Social media: an easy outlet to degrade a possible president

Social media gives people an outlet to speak irrelevant and misinformed opinions on the presidential candidates. These opinions have a negative impact on the election.


by Lily Manning, Social Media Editor

Everyday millions of people use social media to stay connected with their friends and family, share funny videos and pictures, and stay up to date on all the current news and gossip. With photos of Donald Trump’s hair blowing in the wind, and memes  comparing Bernie Sanders and Hillary Clinton and their fabricated opinions, the upcoming presidential election is a hot news topic over social media. When posting about the candidates over social media, a lot of people fail to recognize how what they post relates directly to how that figure is respected. Social media is negatively impacting the election by disrespecting a figure that could be leading our country in just a few short months.

Since the last time America voted on its next president, social media has really taken off. This has led to people being more informed on topics, but it has also created a place where rumors can fly. In just minutes a hashtag featuring false information can be trending all over social media. If one of the presidential candidates is the subject of these rumors, they can reply quickly and get their side of the story out in the open. However, these rumors still exist somewhere on the internet and they will always be there as blackmail that tarnishes the candidate’s reputation.

Not only can information be incorrect, but it is often completely irrelevant. What does  candidate’s hair or outfit have to do with their ability to lead a country? People look to these trivial issues to for aid their opinion on candidates, sometimes without being knowledgeable on what the candidates stands for in his or her policies. If people only listen to what people say about a candidate on social media without digging into actual research on the candidate, it is a guarantee that our next president will not be the most fit for the job.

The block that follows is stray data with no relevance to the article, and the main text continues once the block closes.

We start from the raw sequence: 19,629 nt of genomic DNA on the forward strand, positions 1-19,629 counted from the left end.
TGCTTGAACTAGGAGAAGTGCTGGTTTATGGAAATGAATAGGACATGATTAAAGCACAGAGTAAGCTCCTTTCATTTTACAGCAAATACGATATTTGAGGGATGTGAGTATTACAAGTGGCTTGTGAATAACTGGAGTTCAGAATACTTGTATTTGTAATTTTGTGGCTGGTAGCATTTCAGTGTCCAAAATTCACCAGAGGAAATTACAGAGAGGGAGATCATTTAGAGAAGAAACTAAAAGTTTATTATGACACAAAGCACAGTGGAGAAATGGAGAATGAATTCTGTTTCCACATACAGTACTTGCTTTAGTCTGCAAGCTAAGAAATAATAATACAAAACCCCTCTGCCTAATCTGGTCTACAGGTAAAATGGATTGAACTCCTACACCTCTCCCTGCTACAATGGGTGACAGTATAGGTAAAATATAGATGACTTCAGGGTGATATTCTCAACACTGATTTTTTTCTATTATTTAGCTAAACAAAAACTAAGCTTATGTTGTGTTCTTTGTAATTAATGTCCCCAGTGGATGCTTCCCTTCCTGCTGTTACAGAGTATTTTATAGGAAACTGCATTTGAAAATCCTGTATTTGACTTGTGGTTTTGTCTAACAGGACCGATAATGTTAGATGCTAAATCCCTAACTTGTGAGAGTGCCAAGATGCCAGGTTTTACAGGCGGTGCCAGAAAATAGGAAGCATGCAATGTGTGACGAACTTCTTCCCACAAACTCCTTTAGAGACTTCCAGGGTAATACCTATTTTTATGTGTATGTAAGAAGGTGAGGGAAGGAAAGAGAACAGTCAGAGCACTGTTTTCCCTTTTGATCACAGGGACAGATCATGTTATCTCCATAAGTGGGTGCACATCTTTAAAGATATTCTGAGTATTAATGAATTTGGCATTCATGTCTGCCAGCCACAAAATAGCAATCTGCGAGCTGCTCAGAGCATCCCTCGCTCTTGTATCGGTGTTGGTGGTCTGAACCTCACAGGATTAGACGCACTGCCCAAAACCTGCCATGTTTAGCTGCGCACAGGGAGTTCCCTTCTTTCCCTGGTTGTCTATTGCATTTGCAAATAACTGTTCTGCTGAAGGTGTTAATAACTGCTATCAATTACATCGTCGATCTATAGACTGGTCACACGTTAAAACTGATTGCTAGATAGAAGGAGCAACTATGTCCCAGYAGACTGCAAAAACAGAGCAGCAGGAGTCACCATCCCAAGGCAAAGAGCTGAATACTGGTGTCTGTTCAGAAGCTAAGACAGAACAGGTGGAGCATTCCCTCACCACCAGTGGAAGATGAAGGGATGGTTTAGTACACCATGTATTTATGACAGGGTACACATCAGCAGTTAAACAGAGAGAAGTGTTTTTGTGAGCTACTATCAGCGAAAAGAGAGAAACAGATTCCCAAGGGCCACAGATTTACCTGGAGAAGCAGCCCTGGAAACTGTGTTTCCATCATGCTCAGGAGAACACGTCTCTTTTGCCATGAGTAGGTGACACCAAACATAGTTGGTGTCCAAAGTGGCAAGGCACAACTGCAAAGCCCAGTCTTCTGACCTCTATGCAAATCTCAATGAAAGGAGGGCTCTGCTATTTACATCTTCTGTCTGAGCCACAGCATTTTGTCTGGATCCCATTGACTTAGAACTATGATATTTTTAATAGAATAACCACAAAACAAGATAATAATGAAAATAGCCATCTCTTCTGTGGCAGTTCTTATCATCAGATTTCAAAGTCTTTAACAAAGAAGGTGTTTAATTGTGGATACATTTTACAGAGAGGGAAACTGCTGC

Every candidate has their own personal accounts on social media. Many may think that the candidates pay no attention to what people are saying about them over the internet, but it is evident that they are based on the way they act towards each other. They see the catty way people treat them on social media and fire back with comments about each other’s wives, manliness, and appearances, all completely irrelevant topics.

In order to lead a country successfully, a leader needs respect from his or her citizens. How are we to respect our future leader when we have a readily available platform that can be used to spout off petty opinions that hold little truth? Many are worried about what the outcome of the election in November will bring. If people look to the research and attention that they’ve paid to the election, I don’t think there is anything to worry about. But if people are only looking to outlets like twitter or instagram or facebook to form their opinions, I do think we have something to fear.